Thursday, December 30, 2010

Snow makes everything tougher

The weather threw Missoula some curveballs this week — 35 degrees and raining followed by refreeze and snow, four inches of new snow, blowing blizzard and 35 mph wind gusts. Despite the ever-shifting conditions, Beat and I were able to get out on his new Fatback twice, with an evening snow run that added up to three genuinely difficult and long workouts. The interesting thing is I've been using the Garmin Forerunner he gave me for Christmas, and the numbers are a bit demoralizing. But I'm not sure what I expected. Snow adds an impressive amount of resistance to any effort, plus cold, extra weight of gear, etc. Either way, I used to come home and say things like, "That was hard! That felt great!" Now I come home and say, "19 miles? In four hours? Really?" Either way, I'm having a lot of fun with the Garmin, and even more fun with Beat's Fatback.

Beat actually let me ride the Fatback the entire time on its inaugural ride Monday, around the Deer Creek Loop. My first impressions: The Fatback's steering is incredibly nimble compared to my Pugsley, I like its more upright stance, and it's light. And beautiful! And somehow faster. I can't prove that it's faster, but I motored along effortlessly on Monday as Beat struggled. Then, when we switched back for our Wednesday ride, Beat was the one powering far ahead as I gasped for air. We may have to go for a few more shakedown rides before I can be certain that Fatback is really that much faster than Pugsley, however.

On Tuesday we went for a three-and-half-hour, 13-mile run that nearly put me on the floor due to sheer exhaustion. On Wednesday the combination of blizzard, wind chill and high wind speed made the simple bike commute to work and walk to the grocery store seem epic. On Thursday, the clouds cleared and the temperature dropped to the single digits. It seemed like a great night to get back out on the bike.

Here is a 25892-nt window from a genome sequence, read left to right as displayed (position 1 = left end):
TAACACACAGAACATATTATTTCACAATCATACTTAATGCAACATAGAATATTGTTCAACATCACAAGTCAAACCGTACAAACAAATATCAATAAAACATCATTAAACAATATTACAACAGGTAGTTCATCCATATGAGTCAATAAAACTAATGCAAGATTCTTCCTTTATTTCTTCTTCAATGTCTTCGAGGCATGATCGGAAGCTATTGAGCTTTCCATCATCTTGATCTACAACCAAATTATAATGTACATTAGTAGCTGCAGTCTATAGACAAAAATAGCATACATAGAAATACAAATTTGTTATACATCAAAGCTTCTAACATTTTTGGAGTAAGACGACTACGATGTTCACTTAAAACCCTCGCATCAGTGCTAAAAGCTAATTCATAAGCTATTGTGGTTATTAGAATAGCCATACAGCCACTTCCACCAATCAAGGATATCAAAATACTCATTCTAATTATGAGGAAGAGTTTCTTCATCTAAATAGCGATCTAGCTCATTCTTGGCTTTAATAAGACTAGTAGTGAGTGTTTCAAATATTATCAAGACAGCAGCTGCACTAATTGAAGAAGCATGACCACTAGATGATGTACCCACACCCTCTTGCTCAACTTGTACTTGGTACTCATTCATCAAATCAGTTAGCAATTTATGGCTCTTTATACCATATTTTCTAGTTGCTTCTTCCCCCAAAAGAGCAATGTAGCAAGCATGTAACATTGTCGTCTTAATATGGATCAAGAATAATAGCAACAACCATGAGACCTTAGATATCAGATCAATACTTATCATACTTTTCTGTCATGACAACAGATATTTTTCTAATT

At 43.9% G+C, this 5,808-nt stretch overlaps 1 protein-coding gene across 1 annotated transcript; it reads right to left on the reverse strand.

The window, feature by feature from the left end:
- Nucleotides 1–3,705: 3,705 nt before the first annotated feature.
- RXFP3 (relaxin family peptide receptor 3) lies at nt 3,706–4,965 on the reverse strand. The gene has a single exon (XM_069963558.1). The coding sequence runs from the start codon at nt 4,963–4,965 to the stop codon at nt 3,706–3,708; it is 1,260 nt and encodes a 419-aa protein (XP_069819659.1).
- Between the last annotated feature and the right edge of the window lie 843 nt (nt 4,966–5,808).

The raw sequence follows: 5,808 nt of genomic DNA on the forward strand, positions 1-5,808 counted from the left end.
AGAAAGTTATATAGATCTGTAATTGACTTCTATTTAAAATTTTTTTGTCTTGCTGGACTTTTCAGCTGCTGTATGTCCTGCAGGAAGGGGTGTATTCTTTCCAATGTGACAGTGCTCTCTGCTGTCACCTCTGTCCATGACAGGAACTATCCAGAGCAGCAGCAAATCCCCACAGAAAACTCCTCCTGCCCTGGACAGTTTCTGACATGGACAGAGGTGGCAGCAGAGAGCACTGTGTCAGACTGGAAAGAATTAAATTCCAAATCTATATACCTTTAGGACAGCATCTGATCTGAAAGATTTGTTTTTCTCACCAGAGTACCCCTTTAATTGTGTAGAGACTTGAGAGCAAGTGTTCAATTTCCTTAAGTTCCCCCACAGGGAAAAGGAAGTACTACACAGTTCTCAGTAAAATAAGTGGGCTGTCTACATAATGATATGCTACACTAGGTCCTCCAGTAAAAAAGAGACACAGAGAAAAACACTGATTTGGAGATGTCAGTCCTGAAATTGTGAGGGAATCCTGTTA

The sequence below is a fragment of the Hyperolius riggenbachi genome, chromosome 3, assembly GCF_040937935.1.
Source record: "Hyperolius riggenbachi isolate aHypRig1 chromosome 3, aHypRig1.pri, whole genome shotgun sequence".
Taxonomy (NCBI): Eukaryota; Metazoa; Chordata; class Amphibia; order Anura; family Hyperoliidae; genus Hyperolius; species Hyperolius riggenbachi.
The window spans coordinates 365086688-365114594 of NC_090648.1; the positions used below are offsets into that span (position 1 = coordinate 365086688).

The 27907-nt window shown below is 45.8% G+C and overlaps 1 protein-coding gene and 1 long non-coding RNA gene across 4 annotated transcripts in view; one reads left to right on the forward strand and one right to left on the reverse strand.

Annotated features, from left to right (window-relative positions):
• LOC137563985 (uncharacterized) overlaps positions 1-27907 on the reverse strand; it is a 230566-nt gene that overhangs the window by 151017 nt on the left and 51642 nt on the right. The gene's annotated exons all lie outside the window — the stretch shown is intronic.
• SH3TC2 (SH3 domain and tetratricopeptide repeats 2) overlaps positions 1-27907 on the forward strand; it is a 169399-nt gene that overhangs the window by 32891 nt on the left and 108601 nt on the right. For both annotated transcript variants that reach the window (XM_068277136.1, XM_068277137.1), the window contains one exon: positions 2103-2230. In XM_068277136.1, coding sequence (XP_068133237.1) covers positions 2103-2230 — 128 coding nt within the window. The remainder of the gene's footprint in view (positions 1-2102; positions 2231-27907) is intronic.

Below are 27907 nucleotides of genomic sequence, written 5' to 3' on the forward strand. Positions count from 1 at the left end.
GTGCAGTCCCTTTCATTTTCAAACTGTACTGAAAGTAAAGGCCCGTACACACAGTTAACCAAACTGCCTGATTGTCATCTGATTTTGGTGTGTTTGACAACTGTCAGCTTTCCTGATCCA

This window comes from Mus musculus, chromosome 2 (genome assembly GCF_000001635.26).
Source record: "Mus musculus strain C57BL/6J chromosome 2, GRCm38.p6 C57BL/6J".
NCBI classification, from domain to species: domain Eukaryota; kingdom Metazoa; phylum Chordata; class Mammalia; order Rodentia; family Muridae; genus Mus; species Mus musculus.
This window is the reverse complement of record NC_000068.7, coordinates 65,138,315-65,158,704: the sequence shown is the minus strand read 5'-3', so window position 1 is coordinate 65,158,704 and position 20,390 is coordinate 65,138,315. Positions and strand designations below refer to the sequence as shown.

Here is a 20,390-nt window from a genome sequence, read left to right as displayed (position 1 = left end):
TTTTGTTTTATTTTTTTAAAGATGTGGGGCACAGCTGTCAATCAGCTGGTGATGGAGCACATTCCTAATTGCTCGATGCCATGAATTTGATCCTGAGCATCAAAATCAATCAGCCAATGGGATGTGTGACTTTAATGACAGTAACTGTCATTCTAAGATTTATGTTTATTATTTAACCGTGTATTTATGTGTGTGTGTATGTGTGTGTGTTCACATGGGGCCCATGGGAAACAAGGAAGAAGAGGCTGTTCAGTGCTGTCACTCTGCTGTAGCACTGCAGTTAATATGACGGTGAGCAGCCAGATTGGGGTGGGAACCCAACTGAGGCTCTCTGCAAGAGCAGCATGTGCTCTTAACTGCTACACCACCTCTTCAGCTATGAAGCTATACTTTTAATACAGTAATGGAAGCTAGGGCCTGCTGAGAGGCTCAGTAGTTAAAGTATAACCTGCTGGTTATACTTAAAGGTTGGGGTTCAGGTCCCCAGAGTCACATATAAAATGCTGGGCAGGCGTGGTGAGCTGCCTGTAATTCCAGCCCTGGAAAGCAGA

We went to check out the Rattlesnake Trails which are multi-use, but mainly used by skiers.

I have to say, skiers make lousy bike trails. ;-) OK, before I get reamed by too many skiers, I want to emphasize that there are trails in this area where only skiing is allowed, and if skiers want a perfectly smooth surface, they can go there. There were snowshoe tracks on this trail but they were faint. If I were going to be in town this weekend, I would be tempted to go for a long back-and-forth snowshoe run and "improve" the Stuart Peak Trail for snow bikes. As it is, narrow tracks on top of soft snow make for tough, technical riding.

The mantra of snow biking on soft snow: When in doubt, let air out. That is, until all of the air is gone, then you have to put more in.

Then, when you have ridden 10 miles and less than 1,000 vertical feet in two hours at a moderate to strenuous effort level, you should reward yourself with Fizzy Cola gummy snacks. Hits the spot every time.

Beat tried a vapor barrier shirt and ended up with a huge block of ice on one wrist, where most of his sweat moisture found a way to escape through one sleeve. Fun with gear in the cold! It wouldn't be the same if you didn't try something different every time.

And here are the numbers. They're not pretty. :)